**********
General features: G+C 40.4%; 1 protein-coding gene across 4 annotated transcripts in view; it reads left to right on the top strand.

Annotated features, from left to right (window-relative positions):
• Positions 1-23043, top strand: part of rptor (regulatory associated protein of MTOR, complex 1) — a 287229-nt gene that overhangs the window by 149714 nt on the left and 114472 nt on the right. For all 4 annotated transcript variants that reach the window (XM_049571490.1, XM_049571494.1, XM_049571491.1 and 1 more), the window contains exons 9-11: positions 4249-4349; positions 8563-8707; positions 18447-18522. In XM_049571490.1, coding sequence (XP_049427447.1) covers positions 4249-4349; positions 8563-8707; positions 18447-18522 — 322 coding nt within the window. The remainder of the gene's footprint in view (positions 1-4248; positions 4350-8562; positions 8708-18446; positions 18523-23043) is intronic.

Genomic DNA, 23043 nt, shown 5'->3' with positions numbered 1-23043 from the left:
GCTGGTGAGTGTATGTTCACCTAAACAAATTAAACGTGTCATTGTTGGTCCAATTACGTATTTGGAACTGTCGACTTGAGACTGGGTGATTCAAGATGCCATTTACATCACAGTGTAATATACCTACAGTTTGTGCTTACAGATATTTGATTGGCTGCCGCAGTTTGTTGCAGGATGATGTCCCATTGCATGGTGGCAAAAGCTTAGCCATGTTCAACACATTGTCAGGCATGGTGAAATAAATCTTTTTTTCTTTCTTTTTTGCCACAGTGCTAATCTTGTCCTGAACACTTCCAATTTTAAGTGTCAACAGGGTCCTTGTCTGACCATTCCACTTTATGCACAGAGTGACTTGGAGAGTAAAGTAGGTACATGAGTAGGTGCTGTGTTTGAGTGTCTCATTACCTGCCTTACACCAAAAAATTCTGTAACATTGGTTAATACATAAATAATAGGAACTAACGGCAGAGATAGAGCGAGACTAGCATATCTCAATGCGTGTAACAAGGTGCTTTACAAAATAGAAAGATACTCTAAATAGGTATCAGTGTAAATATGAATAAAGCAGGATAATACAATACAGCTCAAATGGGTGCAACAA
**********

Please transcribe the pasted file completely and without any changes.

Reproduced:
General features: G+C 40.4%; 1 protein-coding gene across 4 annotated transcripts in view; it reads left to right on the top strand.

Annotated features, from left to right (window-relative positions):
• Positions 1-23043, top strand: part of rptor (regulatory associated protein of MTOR, complex 1) — a 287229-nt gene that overhangs the window by 149714 nt on the left and 114472 nt on the right. For all 4 annotated transcript variants that reach the window (XM_049571490.1, XM_049571494.1, XM_049571491.1 and 1 more), the window contains exons 9-11: positions 4249-4349; positions 8563-8707; positions 18447-18522. In XM_049571490.1, coding sequence (XP_049427447.1) covers positions 4249-4349; positions 8563-8707; positions 18447-18522 — 322 coding nt within the window. The remainder of the gene's footprint in view (positions 1-4248; positions 4350-8562; positions 8708-18446; positions 18523-23043) is intronic.

Genomic DNA, 23043 nt, shown 5'->3' with positions numbered 1-23043 from the left:
GCTGGTGAGTGTATGTTCACCTAAACAAATTAAACGTGTCATTGTTGGTCCAATTACGTATTTGGAACTGTCGACTTGAGACTGGGTGATTCAAGATGCCATTTACATCACAGTGTAATATACCTACAGTTTGTGCTTACAGATATTTGATTGGCTGCCGCAGTTTGTTGCAGGATGATGTCCCATTGCATGGTGGCAAAAGCTTAGCCATGTTCAACACATTGTCAGGCATGGTGAAATAAATCTTTTTTTCTTTCTTTTTTGCCACAGTGCTAATCTTGTCCTGAACACTTCCAATTTTAAGTGTCAACAGGGTCCTTGTCTGACCATTCCACTTTATGCACAGAGTGACTTGGAGAGTAAAGTAGGTACATGAGTAGGTGCTGTGTTTGAGTGTCTCATTACCTGCCTTACACCAAAAAATTCTGTAACATTGGTTAATACATAAATAATAGGAACTAACGGCAGAGATAGAGCGAGACTAGCATATCTCAATGCGTGTAACAAGGTGCTTTACAAAATAGAAAGATACTCTAAATAGGTATCAGTGTAAATATGAATAAAGCAGGATAATACAATACAGCTCAAATGGGTGCAACAA